Give it another nine months and we'll be back in business, hopefully after today's infrastructure plan vote in the House.

Retribution Execution, Con't

Meanwhile, the time bomb that the Trump regime left in the Justice Department in the form of the Durham "investigation" just exploded.
Federal authorities on Thursday arrested an analyst who in 2016 gathered leads about possible links between Donald J. Trump and Russia for what turned out to be Democratic-funded opposition research, according to people familiar with the matter.

The arrest of the analyst, Igor Danchenko, is part of the special counsel inquiry led by John H. Durham, who was appointed by the Trump administration to scrutinize the Russia investigation for any wrongdoing, the people said.

Mr. Danchenko, was the primary researcher of the so-called Steele dossier, a compendium of rumors and unproven assertions suggesting that Mr. Trump and his 2016 campaign were compromised by and conspiring with Russian intelligence officials in Moscow’s covert operation to help him defeat Hillary Clinton.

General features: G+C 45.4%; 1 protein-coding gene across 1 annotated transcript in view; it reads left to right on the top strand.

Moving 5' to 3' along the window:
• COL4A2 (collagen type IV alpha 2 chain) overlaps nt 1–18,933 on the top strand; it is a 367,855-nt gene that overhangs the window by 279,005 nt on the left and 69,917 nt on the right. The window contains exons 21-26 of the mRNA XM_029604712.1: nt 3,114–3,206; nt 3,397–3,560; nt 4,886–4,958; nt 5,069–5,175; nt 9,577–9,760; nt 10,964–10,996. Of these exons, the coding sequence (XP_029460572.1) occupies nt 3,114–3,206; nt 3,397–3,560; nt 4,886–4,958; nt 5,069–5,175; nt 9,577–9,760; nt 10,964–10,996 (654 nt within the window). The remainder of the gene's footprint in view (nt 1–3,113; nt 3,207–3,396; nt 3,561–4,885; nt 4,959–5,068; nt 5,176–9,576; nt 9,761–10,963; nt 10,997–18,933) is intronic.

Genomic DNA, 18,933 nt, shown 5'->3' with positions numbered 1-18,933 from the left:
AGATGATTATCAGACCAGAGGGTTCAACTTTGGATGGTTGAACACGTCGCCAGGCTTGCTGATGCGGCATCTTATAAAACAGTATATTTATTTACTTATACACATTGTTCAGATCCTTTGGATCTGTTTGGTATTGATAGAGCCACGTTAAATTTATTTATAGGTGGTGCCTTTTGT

The people familiar with the matter spoke on condition of anonymity because the indictment of Mr. Danchenko had yet to be unsealed. A spokesman for Mr. Durham did not respond to a request for comment.

Some claims from the Steele dosser made their way into an F.B.I. wiretap application targeting a former Trump campaign adviser in October 2016. Other portions of it — particularly a salacious claim about a purported sex tape — caused a political and media firestorm when Buzzfeed published the materials in January 2017, shortly before Mr. Trump was sworn in.